The 4 Marx Brothers at Paramount: 1929-1933 (Region B)

Type: New Blu-Ray

The Marx Brothers – Chico, Groucho, Harpo and Zeppo – are one of the cornerstones of American comedy. Starting out in vaudeville, they conquered Broadway and the big screen in their own inimitable style, at once innovative, irreverent, anarchic, physical, musical, ludicrous and hilarious.

With the advent of the ‘talkies’, the Brothers signed to Paramount Pictures and brought their stage act to cinema audiences. They made five films in five years, all of which are collected here: The Cocoanuts (1929), Animal Crackers (1930), Monkey Business (1931), Horse Feathers (1932) and one of the greatest comedies of all time, Duck Soup (1933).

The Paramount era represents the Marx Brothers at their absolute finest, retaining all of the energy and controlled chaos of their stage shows. Plots are unimportant – it’s the gags, set-pieces and one-liners that matter: “Why a duck?”, “Hello, I Must Be Going”, “Hooray for Captain Spaulding”, “That’s the bunk!”, Horse Feathers’ “Swordfish” scene and classic mirror sequence in Duck Soup.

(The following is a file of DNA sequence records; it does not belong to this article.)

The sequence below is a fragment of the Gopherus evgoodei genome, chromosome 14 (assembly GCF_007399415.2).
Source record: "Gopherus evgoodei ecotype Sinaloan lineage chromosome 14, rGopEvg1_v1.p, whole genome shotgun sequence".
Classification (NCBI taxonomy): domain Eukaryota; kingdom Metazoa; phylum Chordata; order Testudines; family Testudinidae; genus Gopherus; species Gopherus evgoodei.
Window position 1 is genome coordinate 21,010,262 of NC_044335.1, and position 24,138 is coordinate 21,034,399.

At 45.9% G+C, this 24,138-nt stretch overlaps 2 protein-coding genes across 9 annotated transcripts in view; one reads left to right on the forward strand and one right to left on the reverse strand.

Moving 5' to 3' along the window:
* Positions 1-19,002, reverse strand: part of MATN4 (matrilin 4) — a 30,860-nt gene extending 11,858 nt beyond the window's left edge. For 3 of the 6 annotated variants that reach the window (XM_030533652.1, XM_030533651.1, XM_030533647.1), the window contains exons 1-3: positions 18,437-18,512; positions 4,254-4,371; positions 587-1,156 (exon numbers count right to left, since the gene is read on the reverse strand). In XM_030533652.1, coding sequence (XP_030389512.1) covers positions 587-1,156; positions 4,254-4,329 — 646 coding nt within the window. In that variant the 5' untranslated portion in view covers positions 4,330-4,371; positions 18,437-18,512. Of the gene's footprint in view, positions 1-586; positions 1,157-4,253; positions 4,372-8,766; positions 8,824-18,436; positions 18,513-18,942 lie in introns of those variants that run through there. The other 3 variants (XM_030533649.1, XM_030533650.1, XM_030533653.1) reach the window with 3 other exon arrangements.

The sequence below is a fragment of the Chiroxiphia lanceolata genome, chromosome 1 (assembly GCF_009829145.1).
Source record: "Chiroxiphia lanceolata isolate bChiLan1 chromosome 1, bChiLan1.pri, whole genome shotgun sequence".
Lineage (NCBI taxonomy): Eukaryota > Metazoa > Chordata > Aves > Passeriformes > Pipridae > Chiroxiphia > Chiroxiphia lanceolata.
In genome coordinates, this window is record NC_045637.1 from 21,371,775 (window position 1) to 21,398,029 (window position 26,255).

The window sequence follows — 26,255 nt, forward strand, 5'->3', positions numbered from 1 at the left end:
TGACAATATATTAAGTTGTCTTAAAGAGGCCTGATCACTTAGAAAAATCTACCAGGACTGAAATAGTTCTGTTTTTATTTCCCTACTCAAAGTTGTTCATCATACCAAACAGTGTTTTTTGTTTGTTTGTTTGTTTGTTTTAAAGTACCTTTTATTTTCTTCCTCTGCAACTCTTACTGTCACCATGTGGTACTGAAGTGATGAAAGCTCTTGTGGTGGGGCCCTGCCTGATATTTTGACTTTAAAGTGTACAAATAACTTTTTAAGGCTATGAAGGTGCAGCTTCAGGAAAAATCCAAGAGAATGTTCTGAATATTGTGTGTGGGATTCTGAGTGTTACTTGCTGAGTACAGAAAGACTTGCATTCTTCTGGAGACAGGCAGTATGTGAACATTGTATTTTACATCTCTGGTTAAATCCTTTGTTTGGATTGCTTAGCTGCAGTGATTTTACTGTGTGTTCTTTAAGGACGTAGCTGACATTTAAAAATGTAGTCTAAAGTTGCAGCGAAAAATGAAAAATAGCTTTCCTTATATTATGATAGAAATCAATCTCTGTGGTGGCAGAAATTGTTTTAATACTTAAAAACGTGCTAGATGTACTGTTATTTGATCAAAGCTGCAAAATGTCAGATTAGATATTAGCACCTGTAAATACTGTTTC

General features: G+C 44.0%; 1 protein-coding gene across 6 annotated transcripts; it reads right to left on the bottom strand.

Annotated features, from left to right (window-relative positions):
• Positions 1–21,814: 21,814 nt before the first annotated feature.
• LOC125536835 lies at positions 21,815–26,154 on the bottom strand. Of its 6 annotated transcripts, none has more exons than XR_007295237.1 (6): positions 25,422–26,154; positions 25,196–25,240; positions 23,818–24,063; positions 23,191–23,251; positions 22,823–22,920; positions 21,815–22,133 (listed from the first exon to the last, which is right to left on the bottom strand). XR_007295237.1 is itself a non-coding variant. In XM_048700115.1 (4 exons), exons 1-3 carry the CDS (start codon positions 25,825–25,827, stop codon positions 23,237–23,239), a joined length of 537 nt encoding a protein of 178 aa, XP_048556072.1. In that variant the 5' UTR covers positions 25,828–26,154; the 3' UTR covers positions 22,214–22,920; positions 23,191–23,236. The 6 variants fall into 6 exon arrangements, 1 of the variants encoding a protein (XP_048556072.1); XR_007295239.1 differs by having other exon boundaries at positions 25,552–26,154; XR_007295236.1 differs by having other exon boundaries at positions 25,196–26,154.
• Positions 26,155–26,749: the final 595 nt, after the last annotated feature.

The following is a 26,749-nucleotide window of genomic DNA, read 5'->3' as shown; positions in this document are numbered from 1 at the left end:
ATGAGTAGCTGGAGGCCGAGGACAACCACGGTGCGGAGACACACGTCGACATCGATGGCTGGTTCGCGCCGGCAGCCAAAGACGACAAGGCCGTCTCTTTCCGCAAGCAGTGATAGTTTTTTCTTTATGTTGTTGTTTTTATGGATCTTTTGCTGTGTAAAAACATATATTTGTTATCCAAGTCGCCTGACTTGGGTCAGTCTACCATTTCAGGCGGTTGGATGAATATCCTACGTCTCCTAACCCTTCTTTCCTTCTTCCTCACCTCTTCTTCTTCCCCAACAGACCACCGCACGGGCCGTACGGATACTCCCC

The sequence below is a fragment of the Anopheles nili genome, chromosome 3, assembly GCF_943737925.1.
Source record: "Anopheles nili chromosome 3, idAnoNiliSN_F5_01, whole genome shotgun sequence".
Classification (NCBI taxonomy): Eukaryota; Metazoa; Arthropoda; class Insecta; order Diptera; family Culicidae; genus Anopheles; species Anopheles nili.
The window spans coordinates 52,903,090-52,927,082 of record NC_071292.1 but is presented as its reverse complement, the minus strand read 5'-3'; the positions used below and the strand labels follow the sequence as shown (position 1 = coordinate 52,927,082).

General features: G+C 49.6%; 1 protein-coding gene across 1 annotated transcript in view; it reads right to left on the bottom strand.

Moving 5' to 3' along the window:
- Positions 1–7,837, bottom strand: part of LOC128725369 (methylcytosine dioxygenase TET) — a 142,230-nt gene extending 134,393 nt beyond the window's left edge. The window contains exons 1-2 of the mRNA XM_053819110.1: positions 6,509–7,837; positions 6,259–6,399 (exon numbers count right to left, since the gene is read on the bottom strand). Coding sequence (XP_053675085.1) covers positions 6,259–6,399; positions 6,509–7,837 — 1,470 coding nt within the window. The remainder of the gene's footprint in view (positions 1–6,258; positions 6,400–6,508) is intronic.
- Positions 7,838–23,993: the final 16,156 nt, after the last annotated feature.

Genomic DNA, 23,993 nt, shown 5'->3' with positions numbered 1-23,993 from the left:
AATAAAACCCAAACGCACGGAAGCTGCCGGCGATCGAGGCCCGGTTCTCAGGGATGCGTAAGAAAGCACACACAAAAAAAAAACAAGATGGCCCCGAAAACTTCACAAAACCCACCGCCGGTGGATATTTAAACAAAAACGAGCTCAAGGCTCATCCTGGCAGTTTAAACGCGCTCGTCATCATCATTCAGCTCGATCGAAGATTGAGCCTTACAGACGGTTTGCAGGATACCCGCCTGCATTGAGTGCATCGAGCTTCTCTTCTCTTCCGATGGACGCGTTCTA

High Definition Blu-ray (1080p) presentations of all five features, each scanned and restored in 4K from original film elements by Universal

Original 1.0 mono audio

Optional English subtitles for the deaf and hard-of-hearing

Commentary on The Cocoanuts by film scholar Anthony Slide

Commentary on Animal Crackers by film historian Jeffrey Vance

Commentary on Monkey Business by Marx Brothers historian Robert S Bader and Bill Marx, son of Harpo Marx

Commentary on Horse Feathers by film critic FX Feeney

Commentary on Duck Soup by Bader and film critic Leonard Maltin

The Marx Brothers: Hollywood’s Kings of Chaos, a feature-length documentary containing interviews with Leonard Maltin, Dick Cavett and others

Three excerpts from NBC’s The Today Show featuring interviews with Harpo Marx, Groucho Marx and Bill Marx

Sibling Revelry, an introduction to the Marx Brothers by critic David Cairns

MONKEYNUTCRACKERDUCKFEATHERS, a video essay about the films by David Cairns